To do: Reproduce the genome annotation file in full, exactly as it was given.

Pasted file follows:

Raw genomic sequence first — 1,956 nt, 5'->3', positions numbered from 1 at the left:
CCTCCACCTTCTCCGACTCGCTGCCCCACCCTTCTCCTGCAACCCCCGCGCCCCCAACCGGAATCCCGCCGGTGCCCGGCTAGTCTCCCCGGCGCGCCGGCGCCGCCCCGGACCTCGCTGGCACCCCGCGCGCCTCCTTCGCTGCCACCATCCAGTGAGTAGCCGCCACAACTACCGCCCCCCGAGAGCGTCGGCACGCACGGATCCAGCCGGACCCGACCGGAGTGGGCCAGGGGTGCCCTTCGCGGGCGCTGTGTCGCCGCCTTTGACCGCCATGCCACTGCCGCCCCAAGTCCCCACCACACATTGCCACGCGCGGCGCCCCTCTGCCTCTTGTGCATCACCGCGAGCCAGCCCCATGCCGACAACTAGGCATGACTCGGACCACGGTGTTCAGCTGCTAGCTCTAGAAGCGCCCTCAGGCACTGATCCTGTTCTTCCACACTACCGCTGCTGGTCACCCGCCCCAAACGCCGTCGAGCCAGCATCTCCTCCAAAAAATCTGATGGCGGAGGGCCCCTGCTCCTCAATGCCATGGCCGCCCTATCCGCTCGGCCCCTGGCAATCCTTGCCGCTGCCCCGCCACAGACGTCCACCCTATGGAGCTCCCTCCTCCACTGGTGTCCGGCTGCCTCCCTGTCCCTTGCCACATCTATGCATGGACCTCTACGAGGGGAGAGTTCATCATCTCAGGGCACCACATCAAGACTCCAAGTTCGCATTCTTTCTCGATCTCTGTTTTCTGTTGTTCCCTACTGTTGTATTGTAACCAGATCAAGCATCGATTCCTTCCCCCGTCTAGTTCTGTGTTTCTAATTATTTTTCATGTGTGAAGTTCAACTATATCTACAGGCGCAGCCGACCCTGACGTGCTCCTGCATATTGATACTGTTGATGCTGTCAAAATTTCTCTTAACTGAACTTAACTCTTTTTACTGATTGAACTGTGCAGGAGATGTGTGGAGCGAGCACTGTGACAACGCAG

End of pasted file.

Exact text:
Raw genomic sequence first — 1,956 nt, 5'->3', positions numbered from 1 at the left:
CCTCCACCTTCTCCGACTCGCTGCCCCACCCTTCTCCTGCAACCCCCGCGCCCCCAACCGGAATCCCGCCGGTGCCCGGCTAGTCTCCCCGGCGCGCCGGCGCCGCCCCGGACCTCGCTGGCACCCCGCGCGCCTCCTTCGCTGCCACCATCCAGTGAGTAGCCGCCACAACTACCGCCCCCCGAGAGCGTCGGCACGCACGGATCCAGCCGGACCCGACCGGAGTGGGCCAGGGGTGCCCTTCGCGGGCGCTGTGTCGCCGCCTTTGACCGCCATGCCACTGCCGCCCCAAGTCCCCACCACACATTGCCACGCGCGGCGCCCCTCTGCCTCTTGTGCATCACCGCGAGCCAGCCCCATGCCGACAACTAGGCATGACTCGGACCACGGTGTTCAGCTGCTAGCTCTAGAAGCGCCCTCAGGCACTGATCCTGTTCTTCCACACTACCGCTGCTGGTCACCCGCCCCAAACGCCGTCGAGCCAGCATCTCCTCCAAAAAATCTGATGGCGGAGGGCCCCTGCTCCTCAATGCCATGGCCGCCCTATCCGCTCGGCCCCTGGCAATCCTTGCCGCTGCCCCGCCACAGACGTCCACCCTATGGAGCTCCCTCCTCCACTGGTGTCCGGCTGCCTCCCTGTCCCTTGCCACATCTATGCATGGACCTCTACGAGGGGAGAGTTCATCATCTCAGGGCACCACATCAAGACTCCAAGTTCGCATTCTTTCTCGATCTCTGTTTTCTGTTGTTCCCTACTGTTGTATTGTAACCAGATCAAGCATCGATTCCTTCCCCCGTCTAGTTCTGTGTTTCTAATTATTTTTCATGTGTGAAGTTCAACTATATCTACAGGCGCAGCCGACCCTGACGTGCTCCTGCATATTGATACTGTTGATGCTGTCAAAATTTCTCTTAACTGAACTTAACTCTTTTTACTGATTGAACTGTGCAGGAGATGTGTGGAGCGAGCACTGTGACAACGCAG